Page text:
Sunday, January 5, 2014

It’s a Tough Job

Two years ago, my New Year’s wine resolution was to promote wine and wine-centric businesses in the Black Hills, Wyoming, and South Dakota.  In order to do this, I have traveled to different liquor stores, wine shops, restaurants, delis, kitchen-specialty stores, bars, wineries, and breweries.  All of these have been stops made on my own, many times without the business even knowing I was there or that I would eventually blog about my experience.  I have often teased what a “tough job” I have roaming the area to taste wine and eat food.  Many times, others have agreed with me, sometimes with a slight envious grin, sometimes tagging along with me on my journeys. However, as another wine-loving business (that I liked to frequent) closes, I realize I do, in fact, have a tough job!

First, Manchego, on downtown Rapid City’s square, closed and reopened as a Mexican restaurant.  I liked the idea of Manchego’s tapas style food, and I absolutely loved the idea of Machego’s automatic wine machine allowing customers the option to taste many different wines from the Enomatic. Granted, I know that running a restaurant efficiently is difficult, and something I know absolutely nothing about; I also know there were some problems with Manchego’s food, service, and prices that the new restaurant (under new ownership), Que Pasa, has overcome.  I never found the time to blog about Manchego before it closed, and always felt badly that I hadn’t done what I could to promote an establishment that promoted wine in the Black Hills.  (I have yet to blog about Que Pasa, only because now as a Mexican restaurant, it is a tequila bar, and other than my trips to Mexico, I am not a tequila expert…wink, wink!)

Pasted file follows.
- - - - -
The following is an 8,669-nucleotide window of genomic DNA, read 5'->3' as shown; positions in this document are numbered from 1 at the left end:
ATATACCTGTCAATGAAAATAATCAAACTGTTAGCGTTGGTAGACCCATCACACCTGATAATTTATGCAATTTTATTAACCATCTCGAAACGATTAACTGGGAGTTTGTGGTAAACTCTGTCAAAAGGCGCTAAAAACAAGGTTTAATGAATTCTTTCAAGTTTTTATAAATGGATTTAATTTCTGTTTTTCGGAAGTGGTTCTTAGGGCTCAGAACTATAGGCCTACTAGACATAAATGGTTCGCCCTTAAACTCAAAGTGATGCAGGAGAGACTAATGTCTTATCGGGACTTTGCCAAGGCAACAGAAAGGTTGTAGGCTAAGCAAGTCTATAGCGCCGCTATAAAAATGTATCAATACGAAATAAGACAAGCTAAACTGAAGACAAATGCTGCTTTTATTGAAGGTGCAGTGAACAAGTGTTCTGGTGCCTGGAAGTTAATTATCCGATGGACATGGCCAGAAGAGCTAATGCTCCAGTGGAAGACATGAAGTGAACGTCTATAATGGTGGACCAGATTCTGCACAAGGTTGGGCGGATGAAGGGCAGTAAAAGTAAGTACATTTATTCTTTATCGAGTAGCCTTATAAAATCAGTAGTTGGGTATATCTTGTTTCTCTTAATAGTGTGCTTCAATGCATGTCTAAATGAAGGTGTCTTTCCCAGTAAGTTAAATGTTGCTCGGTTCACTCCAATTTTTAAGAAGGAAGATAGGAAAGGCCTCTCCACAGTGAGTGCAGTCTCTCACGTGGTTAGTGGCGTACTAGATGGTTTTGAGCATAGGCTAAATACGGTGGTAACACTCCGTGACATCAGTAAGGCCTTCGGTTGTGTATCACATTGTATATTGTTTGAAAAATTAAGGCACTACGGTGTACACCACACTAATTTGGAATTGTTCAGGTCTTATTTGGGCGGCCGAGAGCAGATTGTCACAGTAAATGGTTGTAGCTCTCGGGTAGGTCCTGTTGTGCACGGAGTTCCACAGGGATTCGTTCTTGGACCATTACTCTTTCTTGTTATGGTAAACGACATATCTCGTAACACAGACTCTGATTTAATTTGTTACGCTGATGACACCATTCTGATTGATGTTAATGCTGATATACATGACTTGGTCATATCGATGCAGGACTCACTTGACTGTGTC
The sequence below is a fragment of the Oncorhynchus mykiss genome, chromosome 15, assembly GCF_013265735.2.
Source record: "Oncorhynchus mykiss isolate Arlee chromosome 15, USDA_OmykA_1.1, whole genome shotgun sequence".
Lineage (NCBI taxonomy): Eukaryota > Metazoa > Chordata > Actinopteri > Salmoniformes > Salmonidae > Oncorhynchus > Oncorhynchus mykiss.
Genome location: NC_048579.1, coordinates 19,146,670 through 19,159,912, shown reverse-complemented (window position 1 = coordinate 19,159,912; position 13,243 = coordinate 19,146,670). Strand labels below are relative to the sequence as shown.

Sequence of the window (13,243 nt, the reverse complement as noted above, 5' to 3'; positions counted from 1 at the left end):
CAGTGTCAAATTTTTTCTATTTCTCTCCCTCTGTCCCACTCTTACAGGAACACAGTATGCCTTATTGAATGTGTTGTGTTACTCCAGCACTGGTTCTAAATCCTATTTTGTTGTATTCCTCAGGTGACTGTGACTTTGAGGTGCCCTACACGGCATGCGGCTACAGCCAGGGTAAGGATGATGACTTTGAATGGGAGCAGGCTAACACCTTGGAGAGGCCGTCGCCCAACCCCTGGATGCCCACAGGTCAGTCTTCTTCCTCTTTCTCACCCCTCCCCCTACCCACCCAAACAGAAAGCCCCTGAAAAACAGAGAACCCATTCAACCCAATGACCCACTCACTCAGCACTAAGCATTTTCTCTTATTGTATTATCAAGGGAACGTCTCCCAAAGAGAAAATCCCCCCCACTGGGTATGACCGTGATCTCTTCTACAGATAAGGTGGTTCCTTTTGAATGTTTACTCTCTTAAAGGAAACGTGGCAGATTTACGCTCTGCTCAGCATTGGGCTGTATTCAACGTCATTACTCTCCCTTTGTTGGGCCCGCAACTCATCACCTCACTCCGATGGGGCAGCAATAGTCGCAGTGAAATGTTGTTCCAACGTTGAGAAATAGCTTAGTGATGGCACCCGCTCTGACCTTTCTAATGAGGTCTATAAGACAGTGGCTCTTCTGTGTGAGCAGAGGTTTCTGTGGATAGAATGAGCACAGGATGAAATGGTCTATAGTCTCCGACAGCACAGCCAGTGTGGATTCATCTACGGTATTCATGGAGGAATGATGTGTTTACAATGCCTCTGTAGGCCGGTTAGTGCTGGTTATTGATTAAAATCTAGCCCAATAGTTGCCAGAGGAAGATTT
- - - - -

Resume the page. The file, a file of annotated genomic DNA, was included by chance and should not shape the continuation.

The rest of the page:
Now, Dakota Thyme, the backdoor neighbor to Machego/Que Pasa on Rapid’s square, has closed its doors. I did blog about Dakota Thyme and ranted about its great ambiance and wonderful food for breakfast and lunch.  It had a great revolving wine menu with the opportunity to purchase bottles for home consumption.  I really thought that it was a wonderful addition to downtown Rapid City and a wonderful addition to the wine community as well. 

Again, I realize I know absolutely nothing about what it takes to run a successful food-service business, but I do know I want to do what I can to help these businesses be a success.  I am sitting here wondering what I can do as a wine-lover to help other wine-lovers keep their favorite places alive and well.  I can be a good customer, I can be a good blogger, but what else can I do?  I will keep spreading the word, but I really am looking for suggestions.  If you have any, I would love to hear them.  You can leave them via this blog, my Facebook page (The Sweet Sommelier), or my e-mail (  Promoting wine in a predominately rural area sounds like a fun job…and it is!  However, it is proving to be a tougher job than I thought.